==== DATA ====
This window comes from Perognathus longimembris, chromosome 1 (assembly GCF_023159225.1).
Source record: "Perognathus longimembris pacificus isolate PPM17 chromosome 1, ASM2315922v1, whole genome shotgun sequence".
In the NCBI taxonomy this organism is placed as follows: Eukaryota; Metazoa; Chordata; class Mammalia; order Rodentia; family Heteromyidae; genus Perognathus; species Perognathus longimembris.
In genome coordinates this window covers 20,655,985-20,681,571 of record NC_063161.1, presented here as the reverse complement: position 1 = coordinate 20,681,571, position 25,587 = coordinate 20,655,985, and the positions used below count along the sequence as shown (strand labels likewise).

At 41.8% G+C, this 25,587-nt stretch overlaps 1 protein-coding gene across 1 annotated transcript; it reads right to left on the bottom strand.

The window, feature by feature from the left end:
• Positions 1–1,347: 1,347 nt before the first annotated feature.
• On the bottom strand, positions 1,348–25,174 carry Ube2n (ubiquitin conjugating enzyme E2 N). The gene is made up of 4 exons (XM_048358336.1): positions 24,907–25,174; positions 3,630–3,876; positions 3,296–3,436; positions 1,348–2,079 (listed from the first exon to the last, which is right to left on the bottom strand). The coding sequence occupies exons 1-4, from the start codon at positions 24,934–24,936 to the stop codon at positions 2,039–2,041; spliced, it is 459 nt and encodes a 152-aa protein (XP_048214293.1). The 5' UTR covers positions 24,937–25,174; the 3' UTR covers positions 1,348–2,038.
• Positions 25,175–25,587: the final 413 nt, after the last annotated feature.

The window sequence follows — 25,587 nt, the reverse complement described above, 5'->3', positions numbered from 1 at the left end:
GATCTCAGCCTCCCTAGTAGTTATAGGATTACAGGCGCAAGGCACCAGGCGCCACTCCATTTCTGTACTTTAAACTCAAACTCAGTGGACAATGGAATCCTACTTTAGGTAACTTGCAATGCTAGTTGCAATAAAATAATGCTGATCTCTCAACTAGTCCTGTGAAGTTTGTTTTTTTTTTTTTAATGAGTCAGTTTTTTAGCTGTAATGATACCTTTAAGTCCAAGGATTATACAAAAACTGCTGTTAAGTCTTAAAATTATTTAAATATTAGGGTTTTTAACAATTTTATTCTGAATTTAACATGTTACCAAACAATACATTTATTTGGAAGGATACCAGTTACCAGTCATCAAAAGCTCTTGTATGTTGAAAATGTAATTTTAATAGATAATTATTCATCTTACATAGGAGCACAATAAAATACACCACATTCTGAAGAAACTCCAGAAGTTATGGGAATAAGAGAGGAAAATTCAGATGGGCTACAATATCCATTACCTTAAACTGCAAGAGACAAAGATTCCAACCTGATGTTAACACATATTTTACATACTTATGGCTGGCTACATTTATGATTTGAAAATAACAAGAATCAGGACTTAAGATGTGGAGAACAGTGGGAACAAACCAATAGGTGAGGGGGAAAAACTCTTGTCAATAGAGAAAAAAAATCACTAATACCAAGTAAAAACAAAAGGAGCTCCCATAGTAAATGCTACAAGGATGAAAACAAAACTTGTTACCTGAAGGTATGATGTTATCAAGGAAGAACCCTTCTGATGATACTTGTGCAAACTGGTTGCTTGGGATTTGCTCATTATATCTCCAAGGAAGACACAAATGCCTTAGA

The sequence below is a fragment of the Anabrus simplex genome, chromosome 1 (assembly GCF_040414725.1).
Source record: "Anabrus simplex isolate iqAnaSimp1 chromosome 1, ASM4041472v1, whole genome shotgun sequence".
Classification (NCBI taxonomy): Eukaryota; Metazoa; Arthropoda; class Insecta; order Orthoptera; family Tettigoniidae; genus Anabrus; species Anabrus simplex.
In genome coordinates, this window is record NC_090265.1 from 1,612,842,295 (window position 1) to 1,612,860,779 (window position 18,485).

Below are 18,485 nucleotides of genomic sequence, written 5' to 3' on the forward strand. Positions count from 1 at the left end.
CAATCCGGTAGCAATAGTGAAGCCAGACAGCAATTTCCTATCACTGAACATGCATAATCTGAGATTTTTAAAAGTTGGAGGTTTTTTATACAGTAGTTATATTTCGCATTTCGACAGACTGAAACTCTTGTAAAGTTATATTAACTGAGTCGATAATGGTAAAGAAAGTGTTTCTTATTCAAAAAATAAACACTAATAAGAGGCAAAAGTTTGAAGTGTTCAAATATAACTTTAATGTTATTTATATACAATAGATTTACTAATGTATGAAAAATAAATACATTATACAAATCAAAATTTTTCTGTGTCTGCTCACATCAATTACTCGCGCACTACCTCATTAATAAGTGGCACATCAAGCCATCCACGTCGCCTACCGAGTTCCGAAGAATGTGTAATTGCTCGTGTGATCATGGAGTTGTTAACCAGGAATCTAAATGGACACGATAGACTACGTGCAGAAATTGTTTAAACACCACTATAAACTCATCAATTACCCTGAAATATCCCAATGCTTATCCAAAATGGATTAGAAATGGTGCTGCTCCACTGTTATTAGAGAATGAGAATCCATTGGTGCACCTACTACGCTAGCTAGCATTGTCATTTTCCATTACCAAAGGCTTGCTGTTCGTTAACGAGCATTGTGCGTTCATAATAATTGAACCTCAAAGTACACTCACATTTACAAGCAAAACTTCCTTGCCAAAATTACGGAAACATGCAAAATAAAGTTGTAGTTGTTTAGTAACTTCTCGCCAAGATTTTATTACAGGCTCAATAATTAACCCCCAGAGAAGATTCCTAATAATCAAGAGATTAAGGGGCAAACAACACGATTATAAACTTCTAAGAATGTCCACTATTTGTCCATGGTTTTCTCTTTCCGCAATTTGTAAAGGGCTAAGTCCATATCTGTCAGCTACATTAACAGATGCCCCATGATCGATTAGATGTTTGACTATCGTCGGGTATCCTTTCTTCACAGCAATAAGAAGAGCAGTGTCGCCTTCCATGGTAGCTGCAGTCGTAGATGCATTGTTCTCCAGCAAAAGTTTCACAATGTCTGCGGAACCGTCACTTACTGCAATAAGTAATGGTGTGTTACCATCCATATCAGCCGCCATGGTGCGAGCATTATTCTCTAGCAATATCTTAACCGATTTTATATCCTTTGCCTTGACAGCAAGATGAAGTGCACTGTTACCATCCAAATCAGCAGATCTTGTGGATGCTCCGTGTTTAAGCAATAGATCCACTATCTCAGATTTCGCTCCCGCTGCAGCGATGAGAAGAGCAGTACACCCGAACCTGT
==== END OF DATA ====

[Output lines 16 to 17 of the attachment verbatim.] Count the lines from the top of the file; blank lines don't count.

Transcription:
Below are 18,485 nucleotides of genomic sequence, written 5' to 3' on the forward strand. Positions count from 1 at the left end.
CAATCCGGTAGCAATAGTGAAGCCAGACAGCAATTTCCTATCACTGAACATGCATAATCTGAGATTTTTAAAAGTTGGAGGTTTTTTATACAGTAGTTATATTTCGCATTTCGACAGACTGAAACTCTTGTAAAGTTATATTAACTGAGTCGATAATGGTAAAGAAAGTGTTTCTTATTCAAAAAATAAACACTAATAAGAGGCAAAAGTTTGAAGTGTTCAAATATAACTTTAATGTTATTTATATACAATAGATTTACTAATGTATGAAAAATAAATACATTATACAAATCAAAATTTTTCTGTGTCTGCTCACATCAATTACTCGCGCACTACCTCATTAATAAGTGGCACATCAAGCCATCCACGTCGCCTACCGAGTTCCGAAGAATGTGTAATTGCTCGTGTGATCATGGAGTTGTTAACCAGGAATCTAAATGGACACGATAGACTACGTGCAGAAATTGTTTAAACACCACTATAAACTCATCAATTACCCTGAAATATCCCAATGCTTATCCAAAATGGATTAGAAATGGTGCTGCTCCACTGTTATTAGAGAATGAGAATCCATTGGTGCACCTACTACGCTAGCTAGCATTGTCATTTTCCATTACCAAAGGCTTGCTGTTCGTTAACGAGCATTGTGCGTTCATAATAATTGAACCTCAAAGTACACTCACATTTACAAGCAAAACTTCCTTGCCAAAATTACGGAAACATGCAAAATAAAGTTGTAGTTGTTTAGTAACTTCTCGCCAAGATTTTATTACAGGCTCAATAATTAACCCCCAGAGAAGATTCCTAATAATCAAGAGATTAAGGGGCAAACAACACGATTATAAACTTCTAAGAATGTCCACTATTTGTCCATGGTTTTCTCTTTCCGCAATTTGTAAAGGGCTAAGTCCATATCTGTCAGCTACATTAACAGATGCCCCATGATCGATTAGATGTTTGACTATCGTCGGGTATCCTTTCTTCACAGCAATAAGAAGAGCAGTGTCGCCTTCCATGGTAGCTGCAGTCGTAGATGCATTGTTCTCCAGCAAAAGTTTCACAATGTCTGCGGAACCGTCACTTACTGCAATAAGTAATGGTGTGTTACCATCCATATCAGCCGCCATGGTGCGAGCATTATTCTCTAGCAATATCTTAACCGATTTTATATCCTTTGCCTTGACAGCAAGATGAAGTGCACTGTTACCATCCAAATCAGCAGATCTTGTGGATGCTCCGTGTTTAAGCAATAGATCCACTATCTCAGATTTCGCTCCCGCTGCAGCGATGAGAAGAGCAGTACACCCGAACCTGT